Design hits the Oscars red carpet for Best Visual Effects
Oscar Season is around the corner. Or, dare I say it, it’s here! It’s time to start thinking about the nominees and who will win the coveted statuettes for 2013. But where does design fall into all of this (because it most certainly does)?
Graphic designers are key in filmmaking, although sometimes called the silent artists of the cinema. A designer’s role includes anything from graphic storyboarding to prop design, set design, promotional art such as posters, and sometimes even creating the film’s personalized typography. Much like the logo designs created here on 99designs, design in the cinema works to create an identity and a full world for each particular film.
Graphic design in the cinema is growing exponentially in a variety of categories, and one area we are particularly interested in is the realm of Visual Effects (aka VFX). In order to be a successful member of teams such as VFX, each artist and designer must understand the material, atmosphere and tone they are trying to communicate throughout the film.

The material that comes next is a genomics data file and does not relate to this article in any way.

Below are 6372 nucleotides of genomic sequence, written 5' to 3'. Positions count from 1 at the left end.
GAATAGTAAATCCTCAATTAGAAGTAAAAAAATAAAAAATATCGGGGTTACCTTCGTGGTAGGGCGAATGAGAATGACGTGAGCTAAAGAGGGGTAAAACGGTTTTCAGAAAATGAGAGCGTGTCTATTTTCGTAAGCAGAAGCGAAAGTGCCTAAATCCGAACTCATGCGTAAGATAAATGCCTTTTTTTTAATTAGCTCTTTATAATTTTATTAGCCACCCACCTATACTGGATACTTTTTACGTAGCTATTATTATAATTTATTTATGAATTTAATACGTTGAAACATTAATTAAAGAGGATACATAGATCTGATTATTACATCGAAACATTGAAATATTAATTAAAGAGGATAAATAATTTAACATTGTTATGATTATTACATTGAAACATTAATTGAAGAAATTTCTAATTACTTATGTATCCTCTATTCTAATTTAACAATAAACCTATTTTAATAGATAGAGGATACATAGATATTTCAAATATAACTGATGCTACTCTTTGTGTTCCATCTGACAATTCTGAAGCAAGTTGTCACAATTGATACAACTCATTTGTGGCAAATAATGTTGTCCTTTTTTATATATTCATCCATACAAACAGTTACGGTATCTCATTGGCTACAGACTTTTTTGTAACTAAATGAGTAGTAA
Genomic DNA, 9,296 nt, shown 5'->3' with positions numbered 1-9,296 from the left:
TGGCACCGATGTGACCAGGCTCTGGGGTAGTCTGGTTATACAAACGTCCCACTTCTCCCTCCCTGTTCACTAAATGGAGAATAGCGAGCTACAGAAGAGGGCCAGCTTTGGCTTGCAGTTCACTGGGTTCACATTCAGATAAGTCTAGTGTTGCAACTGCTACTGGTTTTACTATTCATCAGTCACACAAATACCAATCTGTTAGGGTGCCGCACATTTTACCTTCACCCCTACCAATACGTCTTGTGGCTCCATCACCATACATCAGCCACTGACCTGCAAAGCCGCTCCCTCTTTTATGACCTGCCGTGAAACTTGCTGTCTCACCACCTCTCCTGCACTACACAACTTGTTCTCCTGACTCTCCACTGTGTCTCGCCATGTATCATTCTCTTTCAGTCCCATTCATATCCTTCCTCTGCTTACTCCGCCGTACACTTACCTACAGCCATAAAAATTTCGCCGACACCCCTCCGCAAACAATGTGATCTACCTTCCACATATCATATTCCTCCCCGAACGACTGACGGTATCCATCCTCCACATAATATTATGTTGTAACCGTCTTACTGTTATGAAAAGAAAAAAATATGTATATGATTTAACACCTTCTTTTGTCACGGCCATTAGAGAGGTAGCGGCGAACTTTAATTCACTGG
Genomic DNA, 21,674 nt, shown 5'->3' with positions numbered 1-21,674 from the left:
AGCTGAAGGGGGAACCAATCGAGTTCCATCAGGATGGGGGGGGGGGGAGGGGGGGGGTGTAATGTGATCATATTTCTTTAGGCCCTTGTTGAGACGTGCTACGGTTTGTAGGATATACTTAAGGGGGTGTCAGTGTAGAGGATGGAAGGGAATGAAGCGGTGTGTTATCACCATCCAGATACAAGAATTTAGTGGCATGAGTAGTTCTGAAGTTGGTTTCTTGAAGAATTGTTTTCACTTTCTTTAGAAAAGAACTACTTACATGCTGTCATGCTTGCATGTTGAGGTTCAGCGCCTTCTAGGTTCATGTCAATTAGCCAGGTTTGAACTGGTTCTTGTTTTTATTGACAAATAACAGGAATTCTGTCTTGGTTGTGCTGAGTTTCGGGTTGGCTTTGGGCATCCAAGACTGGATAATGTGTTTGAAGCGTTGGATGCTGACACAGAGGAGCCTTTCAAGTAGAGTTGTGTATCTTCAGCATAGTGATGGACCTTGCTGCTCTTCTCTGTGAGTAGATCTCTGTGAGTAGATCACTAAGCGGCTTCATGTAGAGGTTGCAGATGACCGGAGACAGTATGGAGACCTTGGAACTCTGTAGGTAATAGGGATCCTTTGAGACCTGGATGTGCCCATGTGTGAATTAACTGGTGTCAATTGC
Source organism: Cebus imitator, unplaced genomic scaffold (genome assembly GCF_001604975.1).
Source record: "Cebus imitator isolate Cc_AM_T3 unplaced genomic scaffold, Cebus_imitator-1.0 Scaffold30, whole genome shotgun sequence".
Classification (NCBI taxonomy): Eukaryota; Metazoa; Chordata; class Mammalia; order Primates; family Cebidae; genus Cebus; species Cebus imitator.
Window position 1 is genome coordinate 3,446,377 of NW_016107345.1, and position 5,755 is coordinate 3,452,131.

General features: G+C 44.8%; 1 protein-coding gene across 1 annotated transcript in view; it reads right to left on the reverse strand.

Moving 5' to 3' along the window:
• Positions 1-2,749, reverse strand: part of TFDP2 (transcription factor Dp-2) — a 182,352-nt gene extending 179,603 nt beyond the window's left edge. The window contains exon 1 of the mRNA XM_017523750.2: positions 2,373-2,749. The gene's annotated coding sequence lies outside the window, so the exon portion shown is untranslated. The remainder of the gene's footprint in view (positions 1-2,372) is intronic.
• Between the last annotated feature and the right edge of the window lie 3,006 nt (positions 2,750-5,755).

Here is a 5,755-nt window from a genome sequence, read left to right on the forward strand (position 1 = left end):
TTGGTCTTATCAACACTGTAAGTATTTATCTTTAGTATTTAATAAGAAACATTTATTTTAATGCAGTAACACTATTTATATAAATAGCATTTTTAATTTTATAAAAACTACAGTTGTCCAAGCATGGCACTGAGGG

So without further ado, let’s take a look at the 2013 nominees for Best Visual Effects. And don’t forget to tell us who you think should win!
Nominees for Best Visual Effects
Marvel’s: The Avengers
One of this year’s films nominated for best VFX is the visual effects masterpiece: Marvel’s The Avengers.
The Avengers is a case where extreme fantasy reigns, through the genre of science fiction. Those screens Robin Scherbatsky is pressing were all designed by graphic designers like yourselves. They were even using Adobe Illustrator!